'It is contended that when no order was passed on the application of respondent No. 2 within nine months from the 4th of March, 1959, her application must be deemed, under these rules, to have been refused. It may be noted that it is under these rules that the petitioner filed an application for review before the Central Government. The State Government had failed to pass any order on its application within nine months from the 30th of March, 1959, and. therefore, on the 17th of Feb., 1960, it applied for review to the Central Government.

The contention put forward is that the application of respondent No. 2 also stood rejected, and the State Government could not legally pass any order thereafter granting a mining lease to her. In my opinion, the argument is based on confusion. No doubt, reading Rule 28 (1-A) with Rule 57 (2) of the Rules, it is clear that, if the State Government fails to dispose of an application for the grant of a mining lease within nine months, it must be deemed to have been refused by it.

But this provision is made, in my opinion, only for the purpose of filing a review application before the Central Government, so that an applicant desirous to have a mining lease may not have to wait unnecessarily for a long period without any order being passed on his application. That, however, does not mean that after the lapse of nine months from the date of receipt of the application, the State Government ceases to have jurisdiction over the matter so as not to pass any order on any application after the lapse of nine months from the date of its receipt.

The expression 'deemed to be a refusal' in Rule 57 (2) is only for the purpose of a review application to be filed before the Central Government, and it is not a pan of Rule 28 (1-A).'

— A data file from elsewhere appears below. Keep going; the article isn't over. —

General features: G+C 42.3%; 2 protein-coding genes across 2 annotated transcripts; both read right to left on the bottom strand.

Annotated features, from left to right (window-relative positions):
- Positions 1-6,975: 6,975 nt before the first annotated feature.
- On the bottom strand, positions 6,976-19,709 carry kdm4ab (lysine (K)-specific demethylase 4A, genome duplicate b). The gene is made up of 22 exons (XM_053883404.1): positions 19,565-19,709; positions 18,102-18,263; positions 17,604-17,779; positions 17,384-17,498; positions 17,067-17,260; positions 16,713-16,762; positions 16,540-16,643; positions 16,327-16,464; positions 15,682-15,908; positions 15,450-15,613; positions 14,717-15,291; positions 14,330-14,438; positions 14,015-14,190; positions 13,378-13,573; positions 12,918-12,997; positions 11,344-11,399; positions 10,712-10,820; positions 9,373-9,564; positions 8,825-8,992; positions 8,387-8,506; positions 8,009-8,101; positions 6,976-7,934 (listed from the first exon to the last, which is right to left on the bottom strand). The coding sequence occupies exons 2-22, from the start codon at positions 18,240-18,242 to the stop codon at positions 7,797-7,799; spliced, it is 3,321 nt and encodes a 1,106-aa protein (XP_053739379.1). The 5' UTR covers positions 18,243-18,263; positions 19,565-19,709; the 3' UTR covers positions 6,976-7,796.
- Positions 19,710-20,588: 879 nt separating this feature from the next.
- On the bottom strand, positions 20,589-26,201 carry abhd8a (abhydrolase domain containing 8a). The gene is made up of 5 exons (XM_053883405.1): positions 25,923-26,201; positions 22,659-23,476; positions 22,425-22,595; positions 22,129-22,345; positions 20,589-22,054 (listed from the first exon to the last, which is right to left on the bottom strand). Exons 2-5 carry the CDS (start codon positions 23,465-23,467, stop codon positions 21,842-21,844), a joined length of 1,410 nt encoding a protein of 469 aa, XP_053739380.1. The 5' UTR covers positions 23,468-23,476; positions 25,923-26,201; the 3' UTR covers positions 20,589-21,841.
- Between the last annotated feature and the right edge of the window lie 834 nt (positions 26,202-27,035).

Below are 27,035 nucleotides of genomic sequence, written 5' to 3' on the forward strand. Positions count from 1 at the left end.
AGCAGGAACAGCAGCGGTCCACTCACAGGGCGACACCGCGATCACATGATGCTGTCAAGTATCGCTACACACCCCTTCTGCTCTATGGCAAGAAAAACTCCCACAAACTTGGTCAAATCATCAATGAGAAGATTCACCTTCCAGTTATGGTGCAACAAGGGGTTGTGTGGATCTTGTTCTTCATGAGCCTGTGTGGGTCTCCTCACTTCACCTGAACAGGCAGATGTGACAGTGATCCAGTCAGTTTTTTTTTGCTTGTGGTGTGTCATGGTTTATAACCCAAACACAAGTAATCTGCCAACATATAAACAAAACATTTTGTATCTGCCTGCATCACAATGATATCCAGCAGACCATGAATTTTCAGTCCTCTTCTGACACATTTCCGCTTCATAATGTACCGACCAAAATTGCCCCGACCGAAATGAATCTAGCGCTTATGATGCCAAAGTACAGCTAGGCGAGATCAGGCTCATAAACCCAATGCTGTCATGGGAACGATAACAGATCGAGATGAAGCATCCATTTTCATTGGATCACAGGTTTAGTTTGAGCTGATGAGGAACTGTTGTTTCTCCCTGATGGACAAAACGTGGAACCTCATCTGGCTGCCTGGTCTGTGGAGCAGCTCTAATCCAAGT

3. The observations of a Division Bench of the Mysore High Court in the case of Kolagada Chennabasappa v. State Government of Mysore, AIR 1966 Mys 167 support the conclusion of the Patna High Court. Learned Standing Counsel for the Central Government placed reliance on a single Judge decision of the Andhra Pradesh High Court in the case of Kaliki Subbarami Reddy V. Government of India, AIR 1980 Andh Pra 147. There, an application for a mining lease had not been disposed of within 12 months as required under Rule 24 and a revision had been carried to the Central Government and the revisional authority directed disposal of the application within 100 days. When that order was not complied with, a second revision was filed before the Central Government and the Central Government directed grant of a lease. The question arose as to whether the revision before the Central Government was maintainable and the Court held (Para 3):--